Man Tweets About His First Christmas Celebration & It’s Hilariously (& Painfully) Accurate

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It’s the most wonderful time of the year… or is it? As most moms know -and as SNL hilariously depicted in last week’s sketch – it takes a helluva LOT of effort to make Christmas morning magical for our families.

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We’re used to the pre-holiday grind; we know that Christmas prep is like college finals week. It’s late nights, massive carb consumption, & the panic of knowing you should have started preparing much earlier.

But what does Christmas look like for someone who hasn’t experienced all of the hullabaloo before? What would a newbie make of the whole process?

In a Twitter thread that has gone viral, one man describes his observations as he celebrates Christmas for the first time, & his take on it is both hilarious and painfully accurate.

Mohammad Hussain (@MohammadHussain) explains that his Muslim family never celebrated Christmas. But due to the pandemic, going home is not an option, so:

My roommates are teaching me how to have my first proper Christmas.

Intrigued by the prospect of observing Christmas festivities in action, Mohammad tweeted that he’d be sharing his take on Twitter:

“With anthropological precision”? Well, color us intrigued, too. Game on!

Mohammad breaks his experience into several observations, & his first one NAILS IT.

  Yass! Christmas prep IS a part-time job: long hours, overtime without pay, and involuntary work on weekends.

Speaking of weekends…

The “agonizing over the gifts” part? I feel seen.

  Nailed it, guy. In my house, it’s Pillsbury cinnamon buns. The idea of someone daring to request an alternate makes me feel stabby.

Mohammad should count himself lucky that he has such thoughtful roommates- I suspect there are many women whose *roommates (*HUSBANDS) didn’t think of stuffing their wife’s stocking even though she stuffed HIS stocking, and all of the kids’ stockings, and the cat’s stocking.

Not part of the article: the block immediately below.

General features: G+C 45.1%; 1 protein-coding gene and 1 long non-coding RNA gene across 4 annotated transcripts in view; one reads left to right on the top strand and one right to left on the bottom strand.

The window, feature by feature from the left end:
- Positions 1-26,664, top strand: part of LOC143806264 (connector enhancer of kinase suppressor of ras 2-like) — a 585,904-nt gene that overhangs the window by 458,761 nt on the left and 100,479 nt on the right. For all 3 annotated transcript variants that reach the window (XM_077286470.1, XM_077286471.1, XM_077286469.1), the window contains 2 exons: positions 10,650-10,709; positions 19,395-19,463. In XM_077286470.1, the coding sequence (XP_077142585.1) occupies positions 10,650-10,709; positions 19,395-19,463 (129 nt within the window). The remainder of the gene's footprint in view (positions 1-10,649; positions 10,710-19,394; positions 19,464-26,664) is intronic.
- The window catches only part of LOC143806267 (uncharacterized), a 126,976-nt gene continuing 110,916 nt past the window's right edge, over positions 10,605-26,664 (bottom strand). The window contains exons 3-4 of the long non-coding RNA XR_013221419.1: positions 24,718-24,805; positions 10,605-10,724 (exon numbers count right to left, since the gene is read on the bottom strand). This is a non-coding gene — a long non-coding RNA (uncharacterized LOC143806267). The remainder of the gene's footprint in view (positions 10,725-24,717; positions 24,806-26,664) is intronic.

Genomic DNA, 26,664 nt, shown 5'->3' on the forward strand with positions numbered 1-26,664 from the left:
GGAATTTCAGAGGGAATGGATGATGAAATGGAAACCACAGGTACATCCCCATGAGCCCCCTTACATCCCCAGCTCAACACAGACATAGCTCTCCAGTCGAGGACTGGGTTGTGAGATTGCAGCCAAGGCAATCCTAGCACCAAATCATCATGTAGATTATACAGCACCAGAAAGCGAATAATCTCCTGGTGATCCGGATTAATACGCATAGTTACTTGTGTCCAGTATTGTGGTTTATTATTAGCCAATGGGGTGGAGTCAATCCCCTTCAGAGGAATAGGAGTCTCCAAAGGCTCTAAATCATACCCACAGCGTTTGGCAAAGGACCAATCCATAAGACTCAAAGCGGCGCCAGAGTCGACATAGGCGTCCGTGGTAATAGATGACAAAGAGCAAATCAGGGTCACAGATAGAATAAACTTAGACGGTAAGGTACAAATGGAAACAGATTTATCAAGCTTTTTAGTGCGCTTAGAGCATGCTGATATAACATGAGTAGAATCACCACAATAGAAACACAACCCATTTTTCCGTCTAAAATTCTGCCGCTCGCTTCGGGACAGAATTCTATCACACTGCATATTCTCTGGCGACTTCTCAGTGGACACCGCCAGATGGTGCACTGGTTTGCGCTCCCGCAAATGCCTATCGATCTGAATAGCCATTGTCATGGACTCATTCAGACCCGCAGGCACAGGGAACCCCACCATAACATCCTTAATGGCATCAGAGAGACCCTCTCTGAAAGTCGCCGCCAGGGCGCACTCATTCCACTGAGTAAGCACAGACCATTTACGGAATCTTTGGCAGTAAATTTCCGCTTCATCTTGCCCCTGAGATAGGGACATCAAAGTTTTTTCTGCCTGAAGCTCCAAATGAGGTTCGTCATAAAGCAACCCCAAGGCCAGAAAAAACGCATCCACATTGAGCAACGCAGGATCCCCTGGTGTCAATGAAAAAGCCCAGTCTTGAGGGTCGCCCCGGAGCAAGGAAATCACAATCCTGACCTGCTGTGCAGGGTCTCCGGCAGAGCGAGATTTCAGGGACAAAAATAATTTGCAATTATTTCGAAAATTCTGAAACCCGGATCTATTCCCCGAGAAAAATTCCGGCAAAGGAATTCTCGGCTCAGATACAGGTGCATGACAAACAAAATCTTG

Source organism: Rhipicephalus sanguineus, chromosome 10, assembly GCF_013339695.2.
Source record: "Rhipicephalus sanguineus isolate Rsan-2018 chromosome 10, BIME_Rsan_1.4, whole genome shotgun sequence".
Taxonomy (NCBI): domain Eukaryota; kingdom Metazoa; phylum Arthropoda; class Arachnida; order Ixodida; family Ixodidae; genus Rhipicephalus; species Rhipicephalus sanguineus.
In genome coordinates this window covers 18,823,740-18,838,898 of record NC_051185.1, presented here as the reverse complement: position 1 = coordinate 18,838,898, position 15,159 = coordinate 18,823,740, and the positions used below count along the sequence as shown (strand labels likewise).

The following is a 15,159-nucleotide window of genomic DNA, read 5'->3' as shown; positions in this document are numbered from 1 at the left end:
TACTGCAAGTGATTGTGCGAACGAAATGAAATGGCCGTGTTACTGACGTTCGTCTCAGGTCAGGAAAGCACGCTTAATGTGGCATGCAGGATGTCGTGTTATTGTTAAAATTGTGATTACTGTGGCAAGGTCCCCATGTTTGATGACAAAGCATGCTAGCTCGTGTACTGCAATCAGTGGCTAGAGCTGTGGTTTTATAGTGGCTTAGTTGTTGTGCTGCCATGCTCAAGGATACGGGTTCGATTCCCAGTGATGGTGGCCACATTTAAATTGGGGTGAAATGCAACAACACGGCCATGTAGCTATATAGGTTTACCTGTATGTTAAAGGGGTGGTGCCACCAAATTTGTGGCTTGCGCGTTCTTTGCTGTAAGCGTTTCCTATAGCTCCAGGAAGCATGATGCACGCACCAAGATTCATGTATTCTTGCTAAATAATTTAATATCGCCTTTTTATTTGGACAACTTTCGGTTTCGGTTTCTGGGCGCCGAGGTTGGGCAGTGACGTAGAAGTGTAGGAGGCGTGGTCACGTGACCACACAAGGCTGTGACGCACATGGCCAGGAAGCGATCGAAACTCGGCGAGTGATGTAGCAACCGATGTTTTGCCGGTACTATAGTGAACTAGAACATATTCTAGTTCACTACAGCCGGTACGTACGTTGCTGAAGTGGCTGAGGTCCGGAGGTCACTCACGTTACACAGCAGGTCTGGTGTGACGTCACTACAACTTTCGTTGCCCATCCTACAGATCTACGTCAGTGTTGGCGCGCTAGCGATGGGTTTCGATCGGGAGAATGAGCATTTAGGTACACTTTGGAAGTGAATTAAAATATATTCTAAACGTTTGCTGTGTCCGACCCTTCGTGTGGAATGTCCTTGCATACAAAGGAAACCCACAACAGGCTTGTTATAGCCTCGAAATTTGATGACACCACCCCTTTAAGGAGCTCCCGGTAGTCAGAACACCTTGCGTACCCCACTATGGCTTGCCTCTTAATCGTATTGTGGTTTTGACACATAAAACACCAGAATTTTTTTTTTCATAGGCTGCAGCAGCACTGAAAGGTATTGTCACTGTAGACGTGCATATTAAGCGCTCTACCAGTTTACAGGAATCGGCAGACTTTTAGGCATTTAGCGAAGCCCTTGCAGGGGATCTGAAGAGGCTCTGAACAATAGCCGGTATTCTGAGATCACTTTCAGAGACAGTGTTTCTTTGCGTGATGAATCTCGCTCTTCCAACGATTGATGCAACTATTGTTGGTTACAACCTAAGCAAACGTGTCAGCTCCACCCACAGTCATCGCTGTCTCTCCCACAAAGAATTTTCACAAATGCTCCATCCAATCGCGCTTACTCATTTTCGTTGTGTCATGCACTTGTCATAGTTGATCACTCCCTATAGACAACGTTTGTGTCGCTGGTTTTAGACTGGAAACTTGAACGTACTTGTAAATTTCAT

(Thankfully, my husband now prescribes to Mohammad’s Observation #2… after what we shall refer to as the “Awkward Empty Stocking Incident of 2006”.)

PREACH! While we try to stick to a budget, life happens.

(So does paying astronomical one-day shipping fees because your “roommate” neglected to mention that he forgot to buy his mom a gift… which is known as the “$42 In Shipping?!!” fiasco of 2012.)

So true! The “fillers” are on the bottom of the tree, where toddlers & pets roam. The valuable stuff? Up top.

Look, don’t touch, kiddos- one day you’ll be yelling at your own kids not to touch that Hallmark Snoopy ornament. 

To get into the spirit of the season, Mohammad even bought his OWN special ornament: an appropriate homage to Christmas carbo-loading.

(You had me at bagel, Mohammad.)

That everything bagel didn’t come cheap… which is his next observation:

TRUTH! He nailed this one. Ornaments ARE expensive.

And that pricey glitter bagel must always be at the top of the tree. Those cheaper lower tree branch ornaments are the unsung heroes of the Christmas season- sacrificed in the paws of pets & small children.

It can get muddy trying to blend the whole “Jesus is the reason for the season” with  “Santa Claus is coming to town”.

(And don’t even get me started on the Elf On The Shelf’s weird house-creeping ways.)

What’s Christmas Eve/Day without copious amounts of calories?? And WINE.

Despite enjoying his first Christmas, Mohammad’s viral Twitter observations about the season are not only amusing, but accurate AF.

He gives well-deserved props to harried holiday preppers everywhere:

Many of us are jaded by the predictably arduous process of preparing for Christmas, but it’s fun to see the experience through a set of fresh eyes. With three days until Christmas, Mohammad is right- let’s applaud the “longtime Christmas celebrators” that kick ass in making the holiday magic happen!

 

 

 

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